|Hobby - Ian Plume|
The deluge of Saturday had my KBC outing hastening back along the riverwall within a few minutes before the youngest (three year old CeCe) got washed away. Ten minutes later it had abated somewhat and we tried again with birds starting to sing again and Swifts coming down lower to hoover insects.
The Cattle Egret was busy thrashing chicks to death on the little concrete block on the marsh with Redshanks and Lapwings giving it some serious but unsuccessful attention and Avocets are still on nest watch by the Butts Hide. With a little warmth Buzzards and the Harriers got up and the Hobbies were not far behind. We may not be able to rival the 66 from RSPB Lakenheath but nine in view is still impressive.
I might as well have stayed at work Saturday night as I was back on site at 0245 to prepare for the Dawn Chorus walk. It was still and windless, the river like an inky black millpond and the only pre-dawn sounds were out on Aveley where the Marsh Frogs obviously did not mind the chill conditions and were joined by the sounds of Redshanks and Lapwings, Coots, Geese and Gadwall.
Mist started to self generate and over the next two hours the landscape came and went under an ever changing blanket of whiteness. Sometimes it would obliterate everything in a flat white carpet that I could see over with just the pylons poking out and at other times random trees, hides and fence posts would appear as the smothering layer undulated to and fro across the marsh.
It was ethereal and magical and through it came the sound of a full dawn awakening with first Blackbirds and Song Thrushes being joined by Cetti’s, Reed and Sedge Warblers, Robins, Cuckoos, Whitethroats and Wrens.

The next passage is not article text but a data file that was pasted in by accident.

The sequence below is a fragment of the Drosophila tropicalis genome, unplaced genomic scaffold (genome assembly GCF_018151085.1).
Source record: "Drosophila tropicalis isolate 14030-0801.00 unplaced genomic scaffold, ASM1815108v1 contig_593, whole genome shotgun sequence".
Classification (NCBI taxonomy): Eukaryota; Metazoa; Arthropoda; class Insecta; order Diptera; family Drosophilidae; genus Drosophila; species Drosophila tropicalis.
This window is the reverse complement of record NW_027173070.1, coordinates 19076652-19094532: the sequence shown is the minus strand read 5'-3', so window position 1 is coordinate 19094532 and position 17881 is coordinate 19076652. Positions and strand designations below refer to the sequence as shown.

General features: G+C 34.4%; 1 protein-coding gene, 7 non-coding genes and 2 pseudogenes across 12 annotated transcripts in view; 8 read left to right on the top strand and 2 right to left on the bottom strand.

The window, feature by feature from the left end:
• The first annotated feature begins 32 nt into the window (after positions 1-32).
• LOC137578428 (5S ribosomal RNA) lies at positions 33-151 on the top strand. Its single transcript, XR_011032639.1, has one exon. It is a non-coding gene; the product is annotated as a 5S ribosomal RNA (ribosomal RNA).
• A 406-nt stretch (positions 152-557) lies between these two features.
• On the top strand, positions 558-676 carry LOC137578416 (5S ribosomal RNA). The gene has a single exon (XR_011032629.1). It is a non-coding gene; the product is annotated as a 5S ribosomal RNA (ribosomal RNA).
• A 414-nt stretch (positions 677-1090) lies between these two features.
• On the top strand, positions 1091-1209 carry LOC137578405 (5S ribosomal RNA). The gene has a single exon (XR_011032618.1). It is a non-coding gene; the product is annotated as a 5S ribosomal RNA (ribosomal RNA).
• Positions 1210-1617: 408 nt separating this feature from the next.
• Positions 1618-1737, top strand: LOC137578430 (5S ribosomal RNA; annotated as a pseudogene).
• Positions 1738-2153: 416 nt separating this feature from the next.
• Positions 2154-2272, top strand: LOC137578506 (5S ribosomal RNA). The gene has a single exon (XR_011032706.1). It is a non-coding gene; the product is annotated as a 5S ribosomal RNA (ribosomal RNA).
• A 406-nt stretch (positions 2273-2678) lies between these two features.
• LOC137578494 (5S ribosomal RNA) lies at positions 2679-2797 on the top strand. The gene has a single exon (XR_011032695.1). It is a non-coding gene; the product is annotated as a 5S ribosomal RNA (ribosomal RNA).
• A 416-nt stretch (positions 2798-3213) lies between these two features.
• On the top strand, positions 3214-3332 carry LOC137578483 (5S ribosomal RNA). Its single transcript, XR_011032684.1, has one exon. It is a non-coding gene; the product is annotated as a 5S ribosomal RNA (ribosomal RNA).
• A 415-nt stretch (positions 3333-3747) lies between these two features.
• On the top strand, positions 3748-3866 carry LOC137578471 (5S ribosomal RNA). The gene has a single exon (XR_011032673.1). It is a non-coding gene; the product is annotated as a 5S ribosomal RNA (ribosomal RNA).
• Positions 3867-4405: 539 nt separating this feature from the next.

The punters were in for a real treat for so rarely do we have a perfect day for the DC walk...
I forewent my usual two hour kip after they went out and simply sat outside and watched the reserve slip backwards and forwards in time with only the drone of the A13 and tops of the pylons to remind me that the 21st century was still ticking away in the background.
I suspect that this set me up for the day as I carried on all the way through and after catching the end of Neville’s two Temminck’s Stints as they flew from Purfleet Scrape, I headed out for a circuit which although we could not find the Temms, it did result in a lovely Spotted Flycatcher in the Cordite (cheers Rich) and some spectacular Hobby action.
|Neville Smith's 'just before they flew' picture of the two Temminck's Stints - oh and a Tufted Duck|
|Spotted Flycatcher - Jim Camball|
An hour of much needed TuiNa after covering lunches and then I took myself for a walk in the woodland where I bumped into the Jacksons at the Flycatcher and from which ensued a mini Insect Afternoon like in the good old days with flies of various sizes, butterflies, the first Damsels and Hairy Hawker, Nomad and other solitary bees, five shieldbug species and even the rare Ant Mimic Jumping Spider.
|Pipiza sp - a hoverfly|
Even the delay to jump start a little blue van in the car park after we locked up did not break the spirit of a long but rewarding day although admittedly I did not get much past 8pm before the lights went out...